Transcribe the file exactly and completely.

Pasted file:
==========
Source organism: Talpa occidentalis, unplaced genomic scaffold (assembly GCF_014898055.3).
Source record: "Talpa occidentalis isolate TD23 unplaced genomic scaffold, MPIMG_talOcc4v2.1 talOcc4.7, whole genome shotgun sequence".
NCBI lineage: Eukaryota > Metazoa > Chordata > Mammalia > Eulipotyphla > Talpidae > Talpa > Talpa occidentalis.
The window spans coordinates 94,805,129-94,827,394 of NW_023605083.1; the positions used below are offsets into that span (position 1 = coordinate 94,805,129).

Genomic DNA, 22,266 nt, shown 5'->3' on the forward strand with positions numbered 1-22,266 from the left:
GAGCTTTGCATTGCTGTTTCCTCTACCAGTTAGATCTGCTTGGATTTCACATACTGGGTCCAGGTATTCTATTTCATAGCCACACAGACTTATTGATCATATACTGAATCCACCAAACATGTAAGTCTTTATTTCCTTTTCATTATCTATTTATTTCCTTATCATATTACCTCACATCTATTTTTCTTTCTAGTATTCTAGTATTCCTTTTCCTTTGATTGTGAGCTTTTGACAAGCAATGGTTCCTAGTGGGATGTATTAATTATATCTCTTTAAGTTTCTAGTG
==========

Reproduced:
Source organism: Talpa occidentalis, unplaced genomic scaffold (assembly GCF_014898055.3).
Source record: "Talpa occidentalis isolate TD23 unplaced genomic scaffold, MPIMG_talOcc4v2.1 talOcc4.7, whole genome shotgun sequence".
NCBI lineage: Eukaryota > Metazoa > Chordata > Mammalia > Eulipotyphla > Talpidae > Talpa > Talpa occidentalis.
The window spans coordinates 94,805,129-94,827,394 of NW_023605083.1; the positions used below are offsets into that span (position 1 = coordinate 94,805,129).

Genomic DNA, 22,266 nt, shown 5'->3' on the forward strand with positions numbered 1-22,266 from the left:
GAGCTTTGCATTGCTGTTTCCTCTACCAGTTAGATCTGCTTGGATTTCACATACTGGGTCCAGGTATTCTATTTCATAGCCACACAGACTTATTGATCATATACTGAATCCACCAAACATGTAAGTCTTTATTTCCTTTTCATTATCTATTTATTTCCTTATCATATTACCTCACATCTATTTTTCTTTCTAGTATTCTAGTATTCCTTTTCCTTTGATTGTGAGCTTTTGACAAGCAATGGTTCCTAGTGGGATGTATTAATTATATCTCTTTAAGTTTCTAGTG